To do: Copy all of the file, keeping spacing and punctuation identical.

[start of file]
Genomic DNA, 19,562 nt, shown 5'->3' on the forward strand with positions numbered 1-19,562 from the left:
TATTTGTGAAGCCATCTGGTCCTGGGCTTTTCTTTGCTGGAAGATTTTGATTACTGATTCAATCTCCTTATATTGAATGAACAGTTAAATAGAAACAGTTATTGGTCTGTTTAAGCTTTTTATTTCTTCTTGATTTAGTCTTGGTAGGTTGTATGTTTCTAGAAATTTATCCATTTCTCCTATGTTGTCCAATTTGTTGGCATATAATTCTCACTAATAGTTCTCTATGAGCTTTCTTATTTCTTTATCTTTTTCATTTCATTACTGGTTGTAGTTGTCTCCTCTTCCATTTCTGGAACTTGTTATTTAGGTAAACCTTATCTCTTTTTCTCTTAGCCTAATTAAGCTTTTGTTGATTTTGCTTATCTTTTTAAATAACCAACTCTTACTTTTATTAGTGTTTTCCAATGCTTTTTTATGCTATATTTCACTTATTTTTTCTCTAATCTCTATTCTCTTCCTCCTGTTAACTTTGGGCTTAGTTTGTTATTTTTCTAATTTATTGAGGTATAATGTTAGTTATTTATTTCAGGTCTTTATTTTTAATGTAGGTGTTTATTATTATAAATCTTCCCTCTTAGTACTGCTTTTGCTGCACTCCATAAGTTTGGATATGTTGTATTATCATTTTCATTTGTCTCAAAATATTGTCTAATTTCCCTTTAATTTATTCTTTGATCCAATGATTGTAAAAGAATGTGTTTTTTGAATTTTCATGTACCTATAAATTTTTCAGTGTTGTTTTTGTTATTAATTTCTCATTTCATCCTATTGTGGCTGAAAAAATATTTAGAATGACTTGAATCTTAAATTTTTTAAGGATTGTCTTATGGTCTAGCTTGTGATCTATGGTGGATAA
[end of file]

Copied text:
Genomic DNA, 19,562 nt, shown 5'->3' on the forward strand with positions numbered 1-19,562 from the left:
TATTTGTGAAGCCATCTGGTCCTGGGCTTTTCTTTGCTGGAAGATTTTGATTACTGATTCAATCTCCTTATATTGAATGAACAGTTAAATAGAAACAGTTATTGGTCTGTTTAAGCTTTTTATTTCTTCTTGATTTAGTCTTGGTAGGTTGTATGTTTCTAGAAATTTATCCATTTCTCCTATGTTGTCCAATTTGTTGGCATATAATTCTCACTAATAGTTCTCTATGAGCTTTCTTATTTCTTTATCTTTTTCATTTCATTACTGGTTGTAGTTGTCTCCTCTTCCATTTCTGGAACTTGTTATTTAGGTAAACCTTATCTCTTTTTCTCTTAGCCTAATTAAGCTTTTGTTGATTTTGCTTATCTTTTTAAATAACCAACTCTTACTTTTATTAGTGTTTTCCAATGCTTTTTTATGCTATATTTCACTTATTTTTTCTCTAATCTCTATTCTCTTCCTCCTGTTAACTTTGGGCTTAGTTTGTTATTTTTCTAATTTATTGAGGTATAATGTTAGTTATTTATTTCAGGTCTTTATTTTTAATGTAGGTGTTTATTATTATAAATCTTCCCTCTTAGTACTGCTTTTGCTGCACTCCATAAGTTTGGATATGTTGTATTATCATTTTCATTTGTCTCAAAATATTGTCTAATTTCCCTTTAATTTATTCTTTGATCCAATGATTGTAAAAGAATGTGTTTTTTGAATTTTCATGTACCTATAAATTTTTCAGTGTTGTTTTTGTTATTAATTTCTCATTTCATCCTATTGTGGCTGAAAAAATATTTAGAATGACTTGAATCTTAAATTTTTTAAGGATTGTCTTATGGTCTAGCTTGTGATCTATGGTGGATAA